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Mismatch between Accepted Technological Levels and Dietary Requirements of Early Hominids

I have been a doubter since I can remember and this post is about one of the smaller doubts that have troubled me for years.

There is a massive mismatch between the conventionally accepted levels of technology though to be possessed by pre- H.sapiens (modern human) hominids and their build and lifestyles.

OK, let me explain this in some detail..

While australopithecines were bipedal and omnivorous, they were between 1.2 to 1.4 m (3 ft 10 in to 4 ft 7 in) tall and not especially muscular. Given that they lived in a warm place with little shortage of food, their lack of sophisticated hunting tools or clothes is not noteworthy.

But then we start getting hominid species such as H.erectus, H. hiedelbergenis and H. neanderthalensis. Now, unlike australopithecines these species were not restricted to Africa.

You might remember that the earth had cyclic ice ages for the last 6 million-odd years, and the prolonged survival of these hominid species outside Africa imply that they had some ability to hunt or trap larger animals under cooler climatic conditions. Contrast their environmental conditions to the Australopithecines who could easily obtain fruits, nuts, insects, fish, shellfish and birds in East Africa without a lot of tools.

But the real kicker is their body size as all these pre-modern hominids was larger and they were more robustly built than modern humans. While some “scientists” try to suggest otherwise it is rather clear than adult male H.erectus and H. hiedelbergensis routinely exceeded 6 (1.8m) feet and were significantly more muscular than modern humans. Even H. neanderthalensis was much more muscular than your average athletic H.sapiens.

So here is the problem-

How did such species feed themselves over thousands of years given their large body size, musculature and the lack of efficient hunting tools. Remember that they had to hunt and gather 2-3x more food than we eat today (more muscle + more activity) and did not likely possess the ability to preserve any significant quantity of food. The digestive system of humans can handle meat, fruits, some vegetables along with cooked legumes and grains. We cannot handle cellulose or cellulose type substances unlike ruminant animals and horses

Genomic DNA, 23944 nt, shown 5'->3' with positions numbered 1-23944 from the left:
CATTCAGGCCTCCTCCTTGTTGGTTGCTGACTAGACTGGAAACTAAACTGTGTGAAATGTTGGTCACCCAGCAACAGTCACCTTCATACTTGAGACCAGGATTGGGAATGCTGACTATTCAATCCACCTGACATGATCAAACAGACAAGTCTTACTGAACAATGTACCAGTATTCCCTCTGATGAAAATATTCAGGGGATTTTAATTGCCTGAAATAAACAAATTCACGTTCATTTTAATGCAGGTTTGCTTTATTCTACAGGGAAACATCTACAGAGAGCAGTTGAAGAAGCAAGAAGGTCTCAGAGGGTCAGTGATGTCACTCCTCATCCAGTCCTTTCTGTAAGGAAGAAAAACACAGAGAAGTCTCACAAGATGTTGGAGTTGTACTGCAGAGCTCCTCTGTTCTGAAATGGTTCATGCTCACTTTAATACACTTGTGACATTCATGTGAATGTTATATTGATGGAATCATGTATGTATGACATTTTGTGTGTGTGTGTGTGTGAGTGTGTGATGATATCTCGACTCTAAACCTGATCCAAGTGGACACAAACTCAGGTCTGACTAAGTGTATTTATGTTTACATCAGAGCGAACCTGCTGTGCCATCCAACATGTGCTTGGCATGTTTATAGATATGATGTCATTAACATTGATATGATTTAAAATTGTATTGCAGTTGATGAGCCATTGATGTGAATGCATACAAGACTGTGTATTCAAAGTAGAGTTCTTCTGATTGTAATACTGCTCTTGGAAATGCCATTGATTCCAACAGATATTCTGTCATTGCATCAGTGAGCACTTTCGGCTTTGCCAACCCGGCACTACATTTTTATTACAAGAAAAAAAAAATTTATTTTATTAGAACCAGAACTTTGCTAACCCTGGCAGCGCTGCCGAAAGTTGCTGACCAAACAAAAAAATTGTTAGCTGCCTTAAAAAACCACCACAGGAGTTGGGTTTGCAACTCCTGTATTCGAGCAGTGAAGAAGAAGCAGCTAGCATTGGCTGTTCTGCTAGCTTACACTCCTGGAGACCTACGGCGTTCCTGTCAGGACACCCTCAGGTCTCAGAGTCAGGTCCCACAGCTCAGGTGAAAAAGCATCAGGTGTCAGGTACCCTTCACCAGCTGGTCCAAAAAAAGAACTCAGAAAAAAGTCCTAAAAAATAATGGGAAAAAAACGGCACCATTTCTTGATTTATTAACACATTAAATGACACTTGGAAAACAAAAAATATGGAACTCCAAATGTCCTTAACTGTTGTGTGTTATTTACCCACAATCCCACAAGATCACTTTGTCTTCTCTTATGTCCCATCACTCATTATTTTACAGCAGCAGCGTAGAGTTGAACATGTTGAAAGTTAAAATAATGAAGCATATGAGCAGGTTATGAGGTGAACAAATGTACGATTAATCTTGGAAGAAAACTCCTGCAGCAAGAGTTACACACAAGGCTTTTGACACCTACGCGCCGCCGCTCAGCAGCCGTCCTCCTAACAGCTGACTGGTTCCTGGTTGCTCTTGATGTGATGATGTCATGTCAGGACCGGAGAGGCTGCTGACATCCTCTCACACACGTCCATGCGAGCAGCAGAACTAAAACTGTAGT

Even if we assume that big game animals were far more plentiful than today, you have to be able to kill them first or scavenge dead ones rather quickly. Today hunting is easy because people have rifled guns, but that was not always the case. Even hunting with muzzle-loading smooth bores and bows/ crossbows exposes you the difficulty experienced by hunters of an earlier era.

Is it possible to hunt enough to eat, for years on end, with the very simple tools and methods supposedly used by these hominids even if you had the physique of those hominids and abundance of large game? While some might spin it as evidence that those hominids were vegetarians, a brief look at the history of agriculture tells you that it actually rather hard to be vegetarians to any significant extent unless you have domesticated a dozen or so plant species. Wild versions of our domesticated crops are neither plentiful nor high-yielding.

I can think of a few possible solutions to this problem-

1. Small size game was much more numerous than today or they spear fished a lot.

2. They were very good scavengers who could frighten away big cats and hyenas from a fresh kill.

3. They got most of their kills through trapping and killing than hunting them down.

4. They possessed far better tools and hunting techniques than we currently believe.

Note that all possibilities in 1-4, especially 2-4 require them to possess far more mental sophistication than we ascribe to them. So what do you think?

and before I forget.. How did they live in cold climates without well-fitting warm clothes? Their physiology was not that different from ours.. and their resistance to cold conditions was therefore not vastly better than ours. After all they were hominids, not polar bears or elk.